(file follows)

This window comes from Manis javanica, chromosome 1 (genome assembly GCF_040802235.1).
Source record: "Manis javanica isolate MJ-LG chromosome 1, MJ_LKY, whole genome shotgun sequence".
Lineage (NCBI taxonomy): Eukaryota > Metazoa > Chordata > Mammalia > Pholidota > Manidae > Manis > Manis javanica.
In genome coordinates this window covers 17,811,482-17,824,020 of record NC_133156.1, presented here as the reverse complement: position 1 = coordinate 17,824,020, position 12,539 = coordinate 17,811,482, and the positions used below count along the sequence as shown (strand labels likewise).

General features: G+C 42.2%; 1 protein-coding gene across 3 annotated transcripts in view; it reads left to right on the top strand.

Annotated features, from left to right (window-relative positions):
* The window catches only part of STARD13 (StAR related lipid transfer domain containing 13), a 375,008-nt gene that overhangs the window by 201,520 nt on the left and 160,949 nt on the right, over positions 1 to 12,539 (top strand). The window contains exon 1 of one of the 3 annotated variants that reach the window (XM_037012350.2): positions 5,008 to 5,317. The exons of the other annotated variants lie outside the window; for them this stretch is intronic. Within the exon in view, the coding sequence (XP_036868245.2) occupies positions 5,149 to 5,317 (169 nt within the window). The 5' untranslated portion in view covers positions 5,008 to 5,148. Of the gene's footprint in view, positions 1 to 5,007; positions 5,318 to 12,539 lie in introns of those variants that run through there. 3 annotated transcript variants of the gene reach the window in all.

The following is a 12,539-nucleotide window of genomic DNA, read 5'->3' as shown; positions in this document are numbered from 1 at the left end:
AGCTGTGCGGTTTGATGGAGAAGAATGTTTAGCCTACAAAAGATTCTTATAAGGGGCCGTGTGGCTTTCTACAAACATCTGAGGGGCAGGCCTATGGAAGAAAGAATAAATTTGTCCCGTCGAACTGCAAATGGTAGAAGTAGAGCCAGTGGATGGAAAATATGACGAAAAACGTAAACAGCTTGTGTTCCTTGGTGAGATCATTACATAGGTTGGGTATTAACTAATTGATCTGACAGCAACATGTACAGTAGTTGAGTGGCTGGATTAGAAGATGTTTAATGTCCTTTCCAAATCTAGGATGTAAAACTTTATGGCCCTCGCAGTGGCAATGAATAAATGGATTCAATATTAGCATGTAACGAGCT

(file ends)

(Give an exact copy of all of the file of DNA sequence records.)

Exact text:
This window comes from Manis javanica, chromosome 1 (genome assembly GCF_040802235.1).
Source record: "Manis javanica isolate MJ-LG chromosome 1, MJ_LKY, whole genome shotgun sequence".
Lineage (NCBI taxonomy): Eukaryota > Metazoa > Chordata > Mammalia > Pholidota > Manidae > Manis > Manis javanica.
In genome coordinates this window covers 17,811,482-17,824,020 of record NC_133156.1, presented here as the reverse complement: position 1 = coordinate 17,824,020, position 12,539 = coordinate 17,811,482, and the positions used below count along the sequence as shown (strand labels likewise).

General features: G+C 42.2%; 1 protein-coding gene across 3 annotated transcripts in view; it reads left to right on the top strand.

Annotated features, from left to right (window-relative positions):
* The window catches only part of STARD13 (StAR related lipid transfer domain containing 13), a 375,008-nt gene that overhangs the window by 201,520 nt on the left and 160,949 nt on the right, over positions 1 to 12,539 (top strand). The window contains exon 1 of one of the 3 annotated variants that reach the window (XM_037012350.2): positions 5,008 to 5,317. The exons of the other annotated variants lie outside the window; for them this stretch is intronic. Within the exon in view, the coding sequence (XP_036868245.2) occupies positions 5,149 to 5,317 (169 nt within the window). The 5' untranslated portion in view covers positions 5,008 to 5,148. Of the gene's footprint in view, positions 1 to 5,007; positions 5,318 to 12,539 lie in introns of those variants that run through there. 3 annotated transcript variants of the gene reach the window in all.

The following is a 12,539-nucleotide window of genomic DNA, read 5'->3' as shown; positions in this document are numbered from 1 at the left end:
AGCTGTGCGGTTTGATGGAGAAGAATGTTTAGCCTACAAAAGATTCTTATAAGGGGCCGTGTGGCTTTCTACAAACATCTGAGGGGCAGGCCTATGGAAGAAAGAATAAATTTGTCCCGTCGAACTGCAAATGGTAGAAGTAGAGCCAGTGGATGGAAAATATGACGAAAAACGTAAACAGCTTGTGTTCCTTGGTGAGATCATTACATAGGTTGGGTATTAACTAATTGATCTGACAGCAACATGTACAGTAGTTGAGTGGCTGGATTAGAAGATGTTTAATGTCCTTTCCAAATCTAGGATGTAAAACTTTATGGCCCTCGCAGTGGCAATGAATAAATGGATTCAATATTAGCATGTAACGAGCT